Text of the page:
Vancouver thrift store marks 20 years to support women experiencing violence

A Vancouver clothing store dedicated to helping women who have experienced violence marks its 20th anniversary in the midst of a pandemic attack increase in domestic violence.

My Sister’s Closet is a social enterprise of Battered Women’s Support Services (BWSS), a Vancouver-based organization that provides services and community education related to violence against women.

It says all of its revenue goes to fund BWSS programs and services.

BWSS CEO Angela Marie MacDougall said the organization has experienced a higher uptake of its services since the start of the pandemic.

“Our numbers are definitely higher from last year and previous years … we’ve definitely had lots of women associated with us through the store who deal with violence, either by calling the store themselves or peeking inside.”

The store sells new and used clothing and locally made creations by women. Both downtown and East Vancouver stores receive donations from the public.

MacDougall said that as a social enterprise, the goal of the store is to focus on people rather than profits.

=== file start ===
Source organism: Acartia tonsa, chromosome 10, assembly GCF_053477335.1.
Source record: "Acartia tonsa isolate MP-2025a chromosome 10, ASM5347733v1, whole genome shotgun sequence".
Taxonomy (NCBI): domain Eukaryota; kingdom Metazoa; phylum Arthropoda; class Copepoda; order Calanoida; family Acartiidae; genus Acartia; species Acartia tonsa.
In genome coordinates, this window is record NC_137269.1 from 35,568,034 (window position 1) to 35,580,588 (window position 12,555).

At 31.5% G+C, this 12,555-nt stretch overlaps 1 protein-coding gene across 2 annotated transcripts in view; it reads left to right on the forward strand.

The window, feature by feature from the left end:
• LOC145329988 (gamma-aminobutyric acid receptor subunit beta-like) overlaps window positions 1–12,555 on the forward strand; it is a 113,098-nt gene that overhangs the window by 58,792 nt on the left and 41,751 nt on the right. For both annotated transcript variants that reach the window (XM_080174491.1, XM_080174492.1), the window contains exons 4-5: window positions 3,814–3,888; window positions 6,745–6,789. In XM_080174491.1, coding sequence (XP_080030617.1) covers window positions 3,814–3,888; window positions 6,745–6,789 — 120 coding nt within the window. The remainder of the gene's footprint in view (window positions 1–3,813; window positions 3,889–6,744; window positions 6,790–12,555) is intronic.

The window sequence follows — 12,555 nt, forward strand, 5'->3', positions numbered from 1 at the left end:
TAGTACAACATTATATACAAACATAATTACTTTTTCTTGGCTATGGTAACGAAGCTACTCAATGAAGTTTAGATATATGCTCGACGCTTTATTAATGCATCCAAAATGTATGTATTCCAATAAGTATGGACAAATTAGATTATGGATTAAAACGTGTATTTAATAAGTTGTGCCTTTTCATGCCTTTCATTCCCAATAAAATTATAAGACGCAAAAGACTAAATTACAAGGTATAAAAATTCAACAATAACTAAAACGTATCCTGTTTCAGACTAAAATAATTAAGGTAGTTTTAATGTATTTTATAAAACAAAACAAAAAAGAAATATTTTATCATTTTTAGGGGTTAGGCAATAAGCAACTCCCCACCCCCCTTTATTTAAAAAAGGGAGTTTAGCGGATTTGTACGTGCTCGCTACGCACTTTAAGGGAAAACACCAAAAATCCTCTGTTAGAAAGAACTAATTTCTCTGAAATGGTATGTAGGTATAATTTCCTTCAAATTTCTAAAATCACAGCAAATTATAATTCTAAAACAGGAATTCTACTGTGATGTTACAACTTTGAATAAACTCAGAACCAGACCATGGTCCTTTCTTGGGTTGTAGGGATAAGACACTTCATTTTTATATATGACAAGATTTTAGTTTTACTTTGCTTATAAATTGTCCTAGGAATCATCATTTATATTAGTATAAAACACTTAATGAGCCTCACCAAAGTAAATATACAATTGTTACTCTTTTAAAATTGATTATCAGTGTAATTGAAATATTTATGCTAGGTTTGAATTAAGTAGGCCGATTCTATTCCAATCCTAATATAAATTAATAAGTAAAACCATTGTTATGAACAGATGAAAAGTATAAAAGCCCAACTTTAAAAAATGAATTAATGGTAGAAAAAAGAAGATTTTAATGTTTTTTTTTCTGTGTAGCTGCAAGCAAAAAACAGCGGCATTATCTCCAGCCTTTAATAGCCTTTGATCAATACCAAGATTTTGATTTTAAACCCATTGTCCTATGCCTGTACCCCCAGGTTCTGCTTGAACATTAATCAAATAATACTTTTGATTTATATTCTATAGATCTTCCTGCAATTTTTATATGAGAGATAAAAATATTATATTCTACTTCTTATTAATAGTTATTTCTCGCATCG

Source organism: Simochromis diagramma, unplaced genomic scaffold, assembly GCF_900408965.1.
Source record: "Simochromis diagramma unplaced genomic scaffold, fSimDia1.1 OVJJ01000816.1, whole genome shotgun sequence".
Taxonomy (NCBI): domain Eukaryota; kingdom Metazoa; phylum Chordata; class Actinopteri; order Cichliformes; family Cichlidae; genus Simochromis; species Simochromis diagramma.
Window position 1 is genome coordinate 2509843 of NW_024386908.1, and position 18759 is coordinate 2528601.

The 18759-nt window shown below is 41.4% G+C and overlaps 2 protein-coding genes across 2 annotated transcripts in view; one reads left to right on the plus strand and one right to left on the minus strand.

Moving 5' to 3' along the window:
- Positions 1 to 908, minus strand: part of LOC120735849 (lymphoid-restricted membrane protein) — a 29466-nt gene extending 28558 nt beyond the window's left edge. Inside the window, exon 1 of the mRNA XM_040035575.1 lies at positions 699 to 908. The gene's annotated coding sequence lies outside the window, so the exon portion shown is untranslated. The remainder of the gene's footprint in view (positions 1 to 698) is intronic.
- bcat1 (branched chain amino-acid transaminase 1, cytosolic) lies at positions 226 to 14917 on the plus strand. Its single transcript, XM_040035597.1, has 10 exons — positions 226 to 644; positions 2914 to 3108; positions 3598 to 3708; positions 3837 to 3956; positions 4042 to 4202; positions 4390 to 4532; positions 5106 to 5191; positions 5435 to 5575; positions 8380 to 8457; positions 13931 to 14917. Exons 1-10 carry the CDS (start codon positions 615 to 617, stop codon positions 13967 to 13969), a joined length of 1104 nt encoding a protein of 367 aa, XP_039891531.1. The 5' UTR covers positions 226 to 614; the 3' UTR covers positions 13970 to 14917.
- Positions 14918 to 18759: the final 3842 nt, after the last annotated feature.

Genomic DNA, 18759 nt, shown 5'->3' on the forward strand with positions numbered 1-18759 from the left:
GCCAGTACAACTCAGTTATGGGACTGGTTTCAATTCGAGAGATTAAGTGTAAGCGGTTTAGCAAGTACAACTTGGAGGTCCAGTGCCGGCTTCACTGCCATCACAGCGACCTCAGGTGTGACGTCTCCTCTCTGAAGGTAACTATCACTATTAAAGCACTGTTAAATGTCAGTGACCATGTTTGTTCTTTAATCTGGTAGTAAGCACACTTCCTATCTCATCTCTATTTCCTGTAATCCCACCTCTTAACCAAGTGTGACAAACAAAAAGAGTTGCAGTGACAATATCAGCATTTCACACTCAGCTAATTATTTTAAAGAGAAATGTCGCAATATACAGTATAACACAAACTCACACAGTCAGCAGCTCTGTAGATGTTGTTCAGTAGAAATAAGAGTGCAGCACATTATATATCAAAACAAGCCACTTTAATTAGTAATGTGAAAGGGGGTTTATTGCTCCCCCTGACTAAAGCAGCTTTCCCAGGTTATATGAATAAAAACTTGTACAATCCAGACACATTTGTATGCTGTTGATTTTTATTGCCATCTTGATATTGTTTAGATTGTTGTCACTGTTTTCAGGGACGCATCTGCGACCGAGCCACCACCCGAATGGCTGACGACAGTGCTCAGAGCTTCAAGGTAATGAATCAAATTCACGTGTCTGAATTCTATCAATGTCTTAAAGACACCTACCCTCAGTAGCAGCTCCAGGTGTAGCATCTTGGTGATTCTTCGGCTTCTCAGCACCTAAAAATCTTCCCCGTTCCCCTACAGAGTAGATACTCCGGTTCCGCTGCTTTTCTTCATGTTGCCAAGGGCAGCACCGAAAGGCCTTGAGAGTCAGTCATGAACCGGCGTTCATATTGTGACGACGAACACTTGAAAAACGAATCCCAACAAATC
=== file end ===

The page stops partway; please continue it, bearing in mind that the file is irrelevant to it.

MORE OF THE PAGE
“It allows people to be able to communicate with the problem in a way that is much more comfortable,” MacDougall said.

Another key principle in the store is to fight for sustainability by encouraging the recycling of clothing.

“We are helping to curb the flow of fabric to the landfill, which matters because the fashion industry is the second largest oil and gas polluter,” MacDougall said.

Something for everyone

Shannon Salter has been a regular customer of the store for over a decade. Salter said that when she first started working as a lawyer while managing student loan debt, she came to My Sister’s Closet for affordable professional clothing.

“There’s something for everyone. There’s clothes for every body and every price point … It’s such a wonderful, welcoming environment for everyone,” Salter said.

Salter also acts in My Sister’s Closet to support the organization’s mission, in addition to appreciating their clothing.

“I think they’re doing a huge amount of good for a very limited amount of funding … especially during the pandemic where the need for their services has really increased.”

Thursday, November 25 marks the start of an international 16-day activism-against-gender-violence campaign. The campaign, started by the Center for Women’s Global Leadership, seeks to raise awareness of and end violence against women and girls.

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